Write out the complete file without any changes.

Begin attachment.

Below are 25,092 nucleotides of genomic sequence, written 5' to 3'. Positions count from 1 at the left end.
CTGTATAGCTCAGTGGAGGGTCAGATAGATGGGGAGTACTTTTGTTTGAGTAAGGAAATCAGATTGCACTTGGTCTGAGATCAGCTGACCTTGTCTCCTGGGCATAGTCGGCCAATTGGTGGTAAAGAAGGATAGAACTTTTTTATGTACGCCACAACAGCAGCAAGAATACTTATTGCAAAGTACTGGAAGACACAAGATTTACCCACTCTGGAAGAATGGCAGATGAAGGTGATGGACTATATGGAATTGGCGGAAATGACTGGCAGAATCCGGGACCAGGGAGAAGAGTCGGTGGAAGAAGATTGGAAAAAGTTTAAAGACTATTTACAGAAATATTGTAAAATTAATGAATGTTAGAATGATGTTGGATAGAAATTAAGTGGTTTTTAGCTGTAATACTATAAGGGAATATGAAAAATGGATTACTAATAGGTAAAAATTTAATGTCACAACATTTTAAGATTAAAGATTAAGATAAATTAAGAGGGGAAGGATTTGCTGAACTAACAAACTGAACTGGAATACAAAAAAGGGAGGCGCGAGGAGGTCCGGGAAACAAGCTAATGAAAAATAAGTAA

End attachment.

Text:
Below are 25,092 nucleotides of genomic sequence, written 5' to 3'. Positions count from 1 at the left end.
CTGTATAGCTCAGTGGAGGGTCAGATAGATGGGGAGTACTTTTGTTTGAGTAAGGAAATCAGATTGCACTTGGTCTGAGATCAGCTGACCTTGTCTCCTGGGCATAGTCGGCCAATTGGTGGTAAAGAAGGATAGAACTTTTTTATGTACGCCACAACAGCAGCAAGAATACTTATTGCAAAGTACTGGAAGACACAAGATTTACCCACTCTGGAAGAATGGCAGATGAAGGTGATGGACTATATGGAATTGGCGGAAATGACTGGCAGAATCCGGGACCAGGGAGAAGAGTCGGTGGAAGAAGATTGGAAAAAGTTTAAAGACTATTTACAGAAATATTGTAAAATTAATGAATGTTAGAATGATGTTGGATAGAAATTAAGTGGTTTTTAGCTGTAATACTATAAGGGAATATGAAAAATGGATTACTAATAGGTAAAAATTTAATGTCACAACATTTTAAGATTAAAGATTAAGATAAATTAAGAGGGGAAGGATTTGCTGAACTAACAAACTGAACTGGAATACAAAAAAGGGAGGCGCGAGGAGGTCCGGGAAACAAGCTAATGAAAAATAAGTAA